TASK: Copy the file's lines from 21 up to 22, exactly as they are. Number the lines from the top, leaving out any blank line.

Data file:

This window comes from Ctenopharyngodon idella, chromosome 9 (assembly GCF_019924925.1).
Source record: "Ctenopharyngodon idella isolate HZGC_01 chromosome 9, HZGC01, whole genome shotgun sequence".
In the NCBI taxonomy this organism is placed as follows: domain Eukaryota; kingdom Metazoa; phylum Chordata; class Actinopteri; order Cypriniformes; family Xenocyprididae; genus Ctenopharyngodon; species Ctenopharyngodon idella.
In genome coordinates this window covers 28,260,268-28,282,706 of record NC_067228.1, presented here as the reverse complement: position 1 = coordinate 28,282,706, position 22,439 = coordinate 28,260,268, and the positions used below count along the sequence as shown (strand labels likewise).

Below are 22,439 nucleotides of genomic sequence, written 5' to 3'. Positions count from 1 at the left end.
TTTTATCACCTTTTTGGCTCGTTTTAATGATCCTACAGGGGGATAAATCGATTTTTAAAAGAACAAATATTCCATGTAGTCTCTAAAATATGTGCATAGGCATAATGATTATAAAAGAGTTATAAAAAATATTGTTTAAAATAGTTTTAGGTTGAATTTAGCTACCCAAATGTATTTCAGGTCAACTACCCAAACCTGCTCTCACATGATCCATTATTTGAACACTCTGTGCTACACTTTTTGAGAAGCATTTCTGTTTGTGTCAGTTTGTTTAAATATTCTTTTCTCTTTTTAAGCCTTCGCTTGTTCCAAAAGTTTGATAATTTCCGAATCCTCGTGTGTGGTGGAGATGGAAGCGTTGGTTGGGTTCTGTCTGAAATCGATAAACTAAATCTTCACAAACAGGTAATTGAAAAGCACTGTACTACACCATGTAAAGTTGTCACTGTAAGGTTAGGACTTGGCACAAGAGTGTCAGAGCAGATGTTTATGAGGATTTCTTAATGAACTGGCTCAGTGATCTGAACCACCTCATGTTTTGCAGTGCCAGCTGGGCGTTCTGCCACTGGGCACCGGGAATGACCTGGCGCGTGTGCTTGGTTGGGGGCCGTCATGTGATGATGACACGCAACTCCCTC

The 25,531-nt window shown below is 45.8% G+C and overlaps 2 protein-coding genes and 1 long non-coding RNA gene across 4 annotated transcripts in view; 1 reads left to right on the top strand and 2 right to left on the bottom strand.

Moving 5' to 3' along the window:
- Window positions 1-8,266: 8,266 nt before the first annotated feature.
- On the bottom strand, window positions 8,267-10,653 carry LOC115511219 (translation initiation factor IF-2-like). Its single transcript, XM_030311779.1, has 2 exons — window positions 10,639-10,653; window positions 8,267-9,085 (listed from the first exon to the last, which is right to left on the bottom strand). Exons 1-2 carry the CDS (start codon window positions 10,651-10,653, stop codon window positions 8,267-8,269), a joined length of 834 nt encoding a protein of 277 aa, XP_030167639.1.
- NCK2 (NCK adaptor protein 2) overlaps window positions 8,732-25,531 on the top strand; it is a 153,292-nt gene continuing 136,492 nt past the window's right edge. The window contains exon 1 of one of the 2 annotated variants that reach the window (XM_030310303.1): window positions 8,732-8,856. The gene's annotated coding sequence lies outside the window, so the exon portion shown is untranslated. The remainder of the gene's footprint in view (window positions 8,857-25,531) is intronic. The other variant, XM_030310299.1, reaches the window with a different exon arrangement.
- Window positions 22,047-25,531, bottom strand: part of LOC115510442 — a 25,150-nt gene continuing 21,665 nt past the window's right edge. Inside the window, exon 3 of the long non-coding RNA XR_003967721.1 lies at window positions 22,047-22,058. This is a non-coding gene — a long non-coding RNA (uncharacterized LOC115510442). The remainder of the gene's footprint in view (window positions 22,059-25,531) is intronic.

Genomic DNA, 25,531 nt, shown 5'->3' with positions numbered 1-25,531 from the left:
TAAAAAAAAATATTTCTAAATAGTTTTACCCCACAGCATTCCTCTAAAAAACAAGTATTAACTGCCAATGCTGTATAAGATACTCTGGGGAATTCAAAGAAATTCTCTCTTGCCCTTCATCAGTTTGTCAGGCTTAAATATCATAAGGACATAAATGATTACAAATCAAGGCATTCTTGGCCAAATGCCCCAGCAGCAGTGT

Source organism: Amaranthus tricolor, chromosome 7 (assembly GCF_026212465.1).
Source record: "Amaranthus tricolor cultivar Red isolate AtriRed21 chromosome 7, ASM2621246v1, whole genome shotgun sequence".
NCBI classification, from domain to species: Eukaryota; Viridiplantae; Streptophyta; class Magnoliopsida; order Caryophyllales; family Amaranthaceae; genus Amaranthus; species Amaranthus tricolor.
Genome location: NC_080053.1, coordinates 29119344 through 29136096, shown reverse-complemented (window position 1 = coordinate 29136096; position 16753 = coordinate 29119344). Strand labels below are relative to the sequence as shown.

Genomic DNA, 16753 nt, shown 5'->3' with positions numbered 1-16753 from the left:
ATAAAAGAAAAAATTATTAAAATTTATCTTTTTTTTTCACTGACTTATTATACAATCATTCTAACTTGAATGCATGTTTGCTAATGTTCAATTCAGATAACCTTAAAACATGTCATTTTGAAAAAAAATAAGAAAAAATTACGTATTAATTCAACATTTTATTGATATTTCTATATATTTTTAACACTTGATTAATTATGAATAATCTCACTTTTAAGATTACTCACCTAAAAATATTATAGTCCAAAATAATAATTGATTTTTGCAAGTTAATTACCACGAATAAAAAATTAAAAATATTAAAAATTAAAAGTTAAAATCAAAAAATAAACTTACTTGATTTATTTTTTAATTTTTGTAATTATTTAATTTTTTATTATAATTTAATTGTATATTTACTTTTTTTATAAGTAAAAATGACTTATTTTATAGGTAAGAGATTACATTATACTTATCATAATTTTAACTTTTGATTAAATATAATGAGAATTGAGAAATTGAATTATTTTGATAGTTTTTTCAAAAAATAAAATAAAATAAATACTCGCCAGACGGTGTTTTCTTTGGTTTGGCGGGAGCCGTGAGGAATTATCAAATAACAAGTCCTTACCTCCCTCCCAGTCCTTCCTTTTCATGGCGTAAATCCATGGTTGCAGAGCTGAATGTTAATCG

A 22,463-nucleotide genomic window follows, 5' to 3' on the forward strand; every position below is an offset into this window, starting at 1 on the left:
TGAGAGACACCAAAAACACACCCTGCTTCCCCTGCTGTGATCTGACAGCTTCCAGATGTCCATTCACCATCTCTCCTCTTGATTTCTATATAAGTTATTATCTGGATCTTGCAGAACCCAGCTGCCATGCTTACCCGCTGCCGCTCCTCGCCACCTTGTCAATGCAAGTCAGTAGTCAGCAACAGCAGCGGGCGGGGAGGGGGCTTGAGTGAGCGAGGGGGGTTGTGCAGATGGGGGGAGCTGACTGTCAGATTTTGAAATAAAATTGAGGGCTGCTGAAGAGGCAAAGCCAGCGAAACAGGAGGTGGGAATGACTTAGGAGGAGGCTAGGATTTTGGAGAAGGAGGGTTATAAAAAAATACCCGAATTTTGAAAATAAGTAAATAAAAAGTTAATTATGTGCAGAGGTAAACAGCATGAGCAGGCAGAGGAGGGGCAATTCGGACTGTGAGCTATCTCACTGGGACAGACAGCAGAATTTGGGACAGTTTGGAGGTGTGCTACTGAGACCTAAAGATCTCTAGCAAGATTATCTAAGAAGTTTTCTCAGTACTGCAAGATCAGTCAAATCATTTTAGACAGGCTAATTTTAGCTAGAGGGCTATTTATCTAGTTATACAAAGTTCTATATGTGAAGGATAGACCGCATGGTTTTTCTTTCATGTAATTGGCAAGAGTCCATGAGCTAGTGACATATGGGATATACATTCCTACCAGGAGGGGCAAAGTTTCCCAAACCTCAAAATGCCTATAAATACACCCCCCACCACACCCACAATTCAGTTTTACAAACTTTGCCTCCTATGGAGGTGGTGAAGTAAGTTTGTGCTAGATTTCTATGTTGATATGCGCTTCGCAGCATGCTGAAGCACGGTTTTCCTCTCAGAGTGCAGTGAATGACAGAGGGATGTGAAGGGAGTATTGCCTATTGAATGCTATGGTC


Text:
A 22,463-nucleotide genomic window follows, 5' to 3' on the forward strand; every position below is an offset into this window, starting at 1 on the left:
TGAGAGACACCAAAAACACACCCTGCTTCCCCTGCTGTGATCTGACAGCTTCCAGATGTCCATTCACCATCTCTCCTCTTGATTTCTATATAAGTTATTATCTGGATCTTGCAGAACCCAGCTGCCATGCTTACCCGCTGCCGCTCCTCGCCACCTTGTCAATGCAAGTCAGTAGTCAGCAACAGCAGCGGGCGGGGAGGGGGCTTGAGTGAGCGAGGGGGGTTGTGCAGATGGGGGGAGCTGACTGTCAGATTTTGAAATAAAATTGAGGGCTGCTGAAGAGGCAAAGCCAGCGAAACAGGAGGTGGGAATGACTTAGGAGGAGGCTAGGATTTTGGAGAAGGAGGGTTATAAAAAAATACCCGAATTTTGAAAATAAGTAAATAAAAAGTTAATTATGTGCAGAGGTAAACAGCATGAGCAGGCAGAGGAGGGGCAATTCGGACTGTGAGCTATCTCACTGGGACAGACAGCAGAATTTGGGACAGTTTGGAGGTGTGCTACTGAGACCTAAAGATCTCTAGCAAGATTATCTAAGAAGTTTTCTCAGTACTGCAAGATCAGTCAAATCATTTTAGACAGGCTAATTTTAGCTAGAGGGCTATTTATCTAGTTATACAAAGTTCTATATGTGAAGGATAGACCGCATGGTTTTTCTTTCATGTAATTGGCAAGAGTCCATGAGCTAGTGACATATGGGATATACATTCCTACCAGGAGGGGCAAAGTTTCCCAAACCTCAAAATGCCTATAAATACACCCCCCACCACACCCACAATTCAGTTTTACAAACTTTGCCTCCTATGGAGGTGGTGAAGTAAGTTTGTGCTAGATTTCTATGTTGATATGCGCTTCGCAGCATGCTGAAGCACGGTTTTCCTCTCAGAGTGCAGTGAATGACAGAGGGATGTGAAGGGAGTATTGCCTATTGAATGCTATGGTC